Ken Stensby’s passion for adventure was a trait that influenced him both personally and professionally. Through strategic leadership, Stensby helped build United Properties, once a small of company of four employees, to a booming enterprise with more than $100 million net worth.
Stensby was raised in Minneapolis and graduated with a B.A. in economics from Carleton College in 1961. Upon graduation, he worked as a mortgage analyst in the Mortgage & Real Estate Department of Connecticut General Life Insurance Company, producing and underwriting commercial mortgage loans, principally in the Southeast United States.
Stensby returned to the Twin Cities in 1967 as vice president of Northland Mortgage Company – the predecessor of NorthMarq Capital - which, within a few years, became the leading commercial mortgage company in Minnesota. During that time, Stensby helped arrange the original financing on the IDS Center in Minneapolis and the refinancing for the expansion of Southdale Shopping Center in Edina.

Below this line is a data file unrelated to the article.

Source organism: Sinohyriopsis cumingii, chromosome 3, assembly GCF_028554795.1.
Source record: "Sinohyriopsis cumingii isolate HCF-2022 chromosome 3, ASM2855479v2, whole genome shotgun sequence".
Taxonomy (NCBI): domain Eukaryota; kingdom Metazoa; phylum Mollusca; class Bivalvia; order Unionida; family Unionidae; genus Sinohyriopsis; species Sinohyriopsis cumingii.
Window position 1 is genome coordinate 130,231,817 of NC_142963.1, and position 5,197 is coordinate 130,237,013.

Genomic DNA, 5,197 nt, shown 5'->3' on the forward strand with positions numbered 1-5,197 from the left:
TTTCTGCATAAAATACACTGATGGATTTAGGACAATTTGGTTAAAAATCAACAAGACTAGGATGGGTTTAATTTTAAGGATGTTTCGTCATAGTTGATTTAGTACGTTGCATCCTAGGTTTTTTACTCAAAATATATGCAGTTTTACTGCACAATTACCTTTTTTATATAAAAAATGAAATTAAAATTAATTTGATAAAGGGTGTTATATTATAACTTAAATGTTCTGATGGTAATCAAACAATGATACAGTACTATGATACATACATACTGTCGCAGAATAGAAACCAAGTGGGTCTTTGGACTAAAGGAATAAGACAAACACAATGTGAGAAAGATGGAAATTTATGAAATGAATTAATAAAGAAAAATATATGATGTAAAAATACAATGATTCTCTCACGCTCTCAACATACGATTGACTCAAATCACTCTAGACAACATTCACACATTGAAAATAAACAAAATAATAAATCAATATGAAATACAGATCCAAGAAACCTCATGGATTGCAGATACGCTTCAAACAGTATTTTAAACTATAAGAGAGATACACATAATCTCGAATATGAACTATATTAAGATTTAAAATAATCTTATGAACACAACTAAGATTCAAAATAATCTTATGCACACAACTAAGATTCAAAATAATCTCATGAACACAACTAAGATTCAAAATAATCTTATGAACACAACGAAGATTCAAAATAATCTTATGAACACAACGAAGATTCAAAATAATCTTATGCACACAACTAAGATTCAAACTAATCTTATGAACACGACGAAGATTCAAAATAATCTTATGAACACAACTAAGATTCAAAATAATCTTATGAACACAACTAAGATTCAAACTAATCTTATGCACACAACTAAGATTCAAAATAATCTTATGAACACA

In 1971, Stensby transferred to the related United Properties division of The Northland Company. At that time, UP was a small division and had been substantially inactive for many years. Stensby, at age 32, was authorized to develop the strategic plan and business model that led to UP becoming a leading commercial real estate development company. At the time of his retirement in 1995, UP had grown to more than $100 million in net worth, developing approximately $25 million of new projects annually and employing more than 200 professionals.
Stensby was a leader and member of many real estate professional associations. He served as national director for several terms of the National Association of Industrial & Office Parks (NAIOP), as well as the president in 1986. One of his proudest accomplishments was the initiation of the Community Enhancement Program, which has generated millions of dollars for beneficiaries such as the CornerHouse Child Abuse Evaluation Center in Minneapolis.
In addition to his many professional accomplishments, Stensby was active in athletics and outdoor adventures. He enjoyed cycling, sailing and long-distance running. He participated in several week-long bike rides for charity, sailed between the British Virgin Islands and the Mediterranean, and completed five marathons including Boston and London.
Truly a man with a passion and zest for life, Stensby’s many accomplishments leave a lasting impact.